It was Christmas Day, 1941, and America was still reeling from the attack at Pearl Harbor less than three weeks earlier. The nation was now embroiled in a war that would ultimately kill or maim 670,000 of its citizens, and the holiday spirit was at a low. Then Bing Crosby, the debonaire vocalist and star of stage and screen, debuted a new Irving Berlin tune on his Kraft Music Hall radio program. He didn’t think it was particularly special at first, casually telling its composer, “I don’t think we have any problems with that one, Irving,” But Crosby’s listeners had other opinions. In the following days, the Armed Forces Network were deluged with requests for Crosby’s latest: “White Christmas.”
Recorded in one 18-minute session on May 29, 1942, the song was released at the end of July as part of the soundtrack for the musical film Holiday Inn, for which it won an Oscar. As the holiday season approached that year, “White Christmas” vaulted to the top of the Hit Parade, where it remained for weeks. Sales were so great that the original master for “White Christmas” was damaged due to the frequent pressings of new singles, requiring a soundalike re-recording with the original band and backing singers in 1947. (This is the version most often heard today.) The song went on to become the world’s best-selling single, with 50 million copies sold worldwide and more than 1.8 billion streams in the new millennium.
“White Christmas” is also the most recorded Christmas song of all time, and today PEOPLE is pleased to present one more — a hybrid of the old and new. A reimagined version of the holiday standard will be included on a new Bing Crosby holiday album, Bing at Christmas, which pairs his original vocals with new orchestral arrangements recorded by the London Philharmonic Orchestra. Produced by Nick Patrick, the mind behind similar orchestral albums featuring the vocals of Elvis Presley, Roy Orbison, and Buddy Holly, the new collection was also overseen by Crosby’s widow, Kathryn and their children, Harry, Mary, and Nathaniel Crosby.
The song’s status as an instant classic was clear soon after its unveiling on the Kraft Music Hall 78 years ago. The potent mix of wistful nostalgia, unvarnished sentimentality and daydreamy optimism articulated the hopes and anxieties of war-weary soldiers and citizens alike. Crosby himself was extremely active in the war effort, logging more than 70 broadcasts on the Armed Forces Network and raising millions of dollars for the USO, the Red Cross and other charities. He also traveled extensively throughout the Eastern Theater to perform for the deployed troops, visiting their bases, canteens and hospitals.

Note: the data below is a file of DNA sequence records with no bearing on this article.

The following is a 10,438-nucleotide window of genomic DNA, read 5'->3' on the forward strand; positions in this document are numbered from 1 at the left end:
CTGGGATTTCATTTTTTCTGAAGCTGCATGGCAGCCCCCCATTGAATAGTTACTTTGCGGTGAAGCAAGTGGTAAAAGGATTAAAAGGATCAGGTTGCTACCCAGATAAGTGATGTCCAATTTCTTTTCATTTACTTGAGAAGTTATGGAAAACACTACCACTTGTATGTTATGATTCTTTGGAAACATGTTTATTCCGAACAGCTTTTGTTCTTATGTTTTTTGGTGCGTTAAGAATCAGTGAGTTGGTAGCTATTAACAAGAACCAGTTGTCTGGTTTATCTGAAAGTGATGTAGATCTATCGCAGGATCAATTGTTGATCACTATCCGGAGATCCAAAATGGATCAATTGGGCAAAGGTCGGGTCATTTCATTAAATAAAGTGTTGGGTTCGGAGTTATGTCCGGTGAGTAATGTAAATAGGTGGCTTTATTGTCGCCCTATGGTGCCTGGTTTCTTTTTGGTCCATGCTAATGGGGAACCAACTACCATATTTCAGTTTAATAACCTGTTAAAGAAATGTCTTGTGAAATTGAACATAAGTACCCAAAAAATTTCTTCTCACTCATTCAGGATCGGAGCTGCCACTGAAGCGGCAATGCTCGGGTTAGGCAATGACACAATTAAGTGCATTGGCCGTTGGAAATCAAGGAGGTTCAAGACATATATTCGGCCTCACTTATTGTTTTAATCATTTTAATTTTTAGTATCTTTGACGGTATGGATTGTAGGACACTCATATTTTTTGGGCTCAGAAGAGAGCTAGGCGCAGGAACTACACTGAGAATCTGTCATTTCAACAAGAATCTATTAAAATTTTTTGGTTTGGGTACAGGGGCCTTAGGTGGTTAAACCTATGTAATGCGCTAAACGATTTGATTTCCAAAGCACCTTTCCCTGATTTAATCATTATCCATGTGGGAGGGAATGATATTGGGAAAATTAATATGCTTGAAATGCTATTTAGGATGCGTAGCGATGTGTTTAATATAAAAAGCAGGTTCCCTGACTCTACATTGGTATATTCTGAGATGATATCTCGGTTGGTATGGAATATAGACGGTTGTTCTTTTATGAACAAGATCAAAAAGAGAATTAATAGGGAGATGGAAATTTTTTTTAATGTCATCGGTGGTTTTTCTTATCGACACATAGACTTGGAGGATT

Over the course of his 25 weeks of military tours, he established a personal connection with many soldiers, corresponding with them and their families throughout the war. In one letter to a Pennsylvania war bride, he describes his U.S.O. appearances as “a rare privilege, the privilege of bringing even a small touch of home, a few laughs, and some sighs to a wonderful bunch of men doing a sensational job.”
One memorable performance occurred in December 1944 near the front lines of Northern France. On the eve of the brutal and costly offensive known as the Battle of the Bulge, Crosby fought back tears as he sang “White Christmas” for 100,000 soldiers, many of whom would lose their lives just days later. He would eventually cite the show as the most difficult moment of his entertainment career.
Following the end of the war, the U.S. troops were polled about who had done the most to raise G.I. morale. Names like President Franklin Delano Roosevelt, General Dwight D. Eisenhower and Bob Hope were mentioned, but Bing Crosby topped the list.
Bing at Christmas is out now.